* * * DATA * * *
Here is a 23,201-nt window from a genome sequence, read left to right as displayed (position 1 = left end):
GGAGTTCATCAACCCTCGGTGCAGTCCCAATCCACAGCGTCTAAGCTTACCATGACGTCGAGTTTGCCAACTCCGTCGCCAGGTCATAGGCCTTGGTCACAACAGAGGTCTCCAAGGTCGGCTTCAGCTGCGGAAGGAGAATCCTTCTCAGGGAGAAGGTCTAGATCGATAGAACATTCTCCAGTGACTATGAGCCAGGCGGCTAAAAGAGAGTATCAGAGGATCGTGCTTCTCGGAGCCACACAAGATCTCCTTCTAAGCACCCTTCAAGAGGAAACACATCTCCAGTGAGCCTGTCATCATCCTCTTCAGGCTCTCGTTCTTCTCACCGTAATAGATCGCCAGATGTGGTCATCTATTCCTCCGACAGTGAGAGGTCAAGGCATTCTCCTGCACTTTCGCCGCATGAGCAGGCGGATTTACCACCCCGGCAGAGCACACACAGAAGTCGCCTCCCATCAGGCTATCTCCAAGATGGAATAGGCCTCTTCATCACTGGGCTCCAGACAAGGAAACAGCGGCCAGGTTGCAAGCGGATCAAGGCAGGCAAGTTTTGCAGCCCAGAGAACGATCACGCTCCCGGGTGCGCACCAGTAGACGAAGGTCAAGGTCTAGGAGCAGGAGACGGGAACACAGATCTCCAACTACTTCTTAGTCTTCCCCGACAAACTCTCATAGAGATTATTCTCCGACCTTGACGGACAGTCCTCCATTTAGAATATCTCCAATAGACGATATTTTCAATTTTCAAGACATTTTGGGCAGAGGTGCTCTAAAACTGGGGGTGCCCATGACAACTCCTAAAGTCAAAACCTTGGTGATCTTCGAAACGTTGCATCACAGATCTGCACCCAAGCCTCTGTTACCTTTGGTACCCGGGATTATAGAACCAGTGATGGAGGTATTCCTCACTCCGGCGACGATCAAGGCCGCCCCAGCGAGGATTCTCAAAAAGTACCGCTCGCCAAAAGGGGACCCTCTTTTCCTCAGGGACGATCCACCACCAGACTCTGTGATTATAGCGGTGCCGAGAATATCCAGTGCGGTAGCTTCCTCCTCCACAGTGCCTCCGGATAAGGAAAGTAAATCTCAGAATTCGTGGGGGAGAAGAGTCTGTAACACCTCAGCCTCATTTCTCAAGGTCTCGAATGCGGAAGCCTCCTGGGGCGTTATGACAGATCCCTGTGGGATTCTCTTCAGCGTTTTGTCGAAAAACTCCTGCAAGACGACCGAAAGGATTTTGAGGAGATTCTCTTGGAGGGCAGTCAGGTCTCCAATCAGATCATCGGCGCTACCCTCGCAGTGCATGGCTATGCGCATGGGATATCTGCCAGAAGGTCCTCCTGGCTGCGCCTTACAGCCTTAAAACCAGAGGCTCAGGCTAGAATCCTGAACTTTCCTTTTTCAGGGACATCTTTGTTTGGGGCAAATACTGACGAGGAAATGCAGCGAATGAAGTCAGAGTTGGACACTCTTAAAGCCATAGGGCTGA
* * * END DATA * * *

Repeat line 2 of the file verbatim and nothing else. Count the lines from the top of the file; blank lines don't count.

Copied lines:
GGAGTTCATCAACCCTCGGTGCAGTCCCAATCCACAGCGTCTAAGCTTACCATGACGTCGAGTTTGCCAACTCCGTCGCCAGGTCATAGGCCTTGGTCACAACAGAGGTCTCCAAGGTCGGCTTCAGCTGCGGAAGGAGAATCCTTCTCAGGGAGAAGGTCTAGATCGATAGAACATTCTCCAGTGACTATGAGCCAGGCGGCTAAAAGAGAGTATCAGAGGATCGTGCTTCTCGGAGCCACACAAGATCTCCTTCTAAGCACCCTTCAAGAGGAAACACATCTCCAGTGAGCCTGTCATCATCCTCTTCAGGCTCTCGTTCTTCTCACCGTAATAGATCGCCAGATGTGGTCATCTATTCCTCCGACAGTGAGAGGTCAAGGCATTCTCCTGCACTTTCGCCGCATGAGCAGGCGGATTTACCACCCCGGCAGAGCACACACAGAAGTCGCCTCCCATCAGGCTATCTCCAAGATGGAATAGGCCTCTTCATCACTGGGCTCCAGACAAGGAAACAGCGGCCAGGTTGCAAGCGGATCAAGGCAGGCAAGTTTTGCAGCCCAGAGAACGATCACGCTCCCGGGTGCGCACCAGTAGACGAAGGTCAAGGTCTAGGAGCAGGAGACGGGAACACAGATCTCCAACTACTTCTTAGTCTTCCCCGACAAACTCTCATAGAGATTATTCTCCGACCTTGACGGACAGTCCTCCATTTAGAATATCTCCAATAGACGATATTTTCAATTTTCAAGACATTTTGGGCAGAGGTGCTCTAAAACTGGGGGTGCCCATGACAACTCCTAAAGTCAAAACCTTGGTGATCTTCGAAACGTTGCATCACAGATCTGCACCCAAGCCTCTGTTACCTTTGGTACCCGGGATTATAGAACCAGTGATGGAGGTATTCCTCACTCCGGCGACGATCAAGGCCGCCCCAGCGAGGATTCTCAAAAAGTACCGCTCGCCAAAAGGGGACCCTCTTTTCCTCAGGGACGATCCACCACCAGACTCTGTGATTATAGCGGTGCCGAGAATATCCAGTGCGGTAGCTTCCTCCTCCACAGTGCCTCCGGATAAGGAAAGTAAATCTCAGAATTCGTGGGGGAGAAGAGTCTGTAACACCTCAGCCTCATTTCTCAAGGTCTCGAATGCGGAAGCCTCCTGGGGCGTTATGACAGATCCCTGTGGGATTCTCTTCAGCGTTTTGTCGAAAAACTCCTGCAAGACGACCGAAAGGATTTTGAGGAGATTCTCTTGGAGGGCAGTCAGGTCTCCAATCAGATCATCGGCGCTACCCTCGCAGTGCATGGCTATGCGCATGGGATATCTGCCAGAAGGTCCTCCTGGCTGCGCCTTACAGCCTTAAAACCAGAGGCTCAGGCTAGAATCCTGAACTTTCCTTTTTCAGGGACATCTTTGTTTGGGGCAAATACTGACGAGGAAATGCAGCGAATGAAGTCAGAGTTGGACACTCTTAAAGCCATAGGGCTGA